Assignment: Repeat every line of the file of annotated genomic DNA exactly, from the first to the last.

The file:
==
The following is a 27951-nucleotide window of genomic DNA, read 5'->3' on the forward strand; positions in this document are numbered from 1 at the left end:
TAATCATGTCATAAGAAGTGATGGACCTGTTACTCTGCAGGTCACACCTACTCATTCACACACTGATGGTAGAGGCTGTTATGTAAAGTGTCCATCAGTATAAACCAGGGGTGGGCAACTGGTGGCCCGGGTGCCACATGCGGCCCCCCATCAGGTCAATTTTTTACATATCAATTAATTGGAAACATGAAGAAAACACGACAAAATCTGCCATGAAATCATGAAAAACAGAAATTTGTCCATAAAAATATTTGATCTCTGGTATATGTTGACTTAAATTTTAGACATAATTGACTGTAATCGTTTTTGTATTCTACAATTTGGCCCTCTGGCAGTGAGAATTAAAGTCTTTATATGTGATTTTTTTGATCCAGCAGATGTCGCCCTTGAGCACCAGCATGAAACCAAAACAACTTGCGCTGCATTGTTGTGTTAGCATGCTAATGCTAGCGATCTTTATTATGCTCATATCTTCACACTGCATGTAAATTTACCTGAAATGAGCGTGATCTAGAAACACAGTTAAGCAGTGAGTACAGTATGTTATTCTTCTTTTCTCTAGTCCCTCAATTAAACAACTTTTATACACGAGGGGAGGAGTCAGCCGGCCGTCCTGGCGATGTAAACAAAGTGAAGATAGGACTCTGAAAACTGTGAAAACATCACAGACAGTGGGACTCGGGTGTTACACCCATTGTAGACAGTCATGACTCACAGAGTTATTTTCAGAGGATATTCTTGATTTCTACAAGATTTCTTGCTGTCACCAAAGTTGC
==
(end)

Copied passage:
The following is a 27951-nucleotide window of genomic DNA, read 5'->3' on the forward strand; positions in this document are numbered from 1 at the left end:
TAATCATGTCATAAGAAGTGATGGACCTGTTACTCTGCAGGTCACACCTACTCATTCACACACTGATGGTAGAGGCTGTTATGTAAAGTGTCCATCAGTATAAACCAGGGGTGGGCAACTGGTGGCCCGGGTGCCACATGCGGCCCCCCATCAGGTCAATTTTTTACATATCAATTAATTGGAAACATGAAGAAAACACGACAAAATCTGCCATGAAATCATGAAAAACAGAAATTTGTCCATAAAAATATTTGATCTCTGGTATATGTTGACTTAAATTTTAGACATAATTGACTGTAATCGTTTTTGTATTCTACAATTTGGCCCTCTGGCAGTGAGAATTAAAGTCTTTATATGTGATTTTTTTGATCCAGCAGATGTCGCCCTTGAGCACCAGCATGAAACCAAAACAACTTGCGCTGCATTGTTGTGTTAGCATGCTAATGCTAGCGATCTTTATTATGCTCATATCTTCACACTGCATGTAAATTTACCTGAAATGAGCGTGATCTAGAAACACAGTTAAGCAGTGAGTACAGTATGTTATTCTTCTTTTCTCTAGTCCCTCAATTAAACAACTTTTATACACGAGGGGAGGAGTCAGCCGGCCGTCCTGGCGATGTAAACAAAGTGAAGATAGGACTCTGAAAACTGTGAAAACATCACAGACAGTGGGACTCGGGTGTTACACCCATTGTAGACAGTCATGACTCACAGAGTTATTTTCAGAGGATATTCTTGATTTCTACAAGATTTCTTGCTGTCACCAAAGTTGC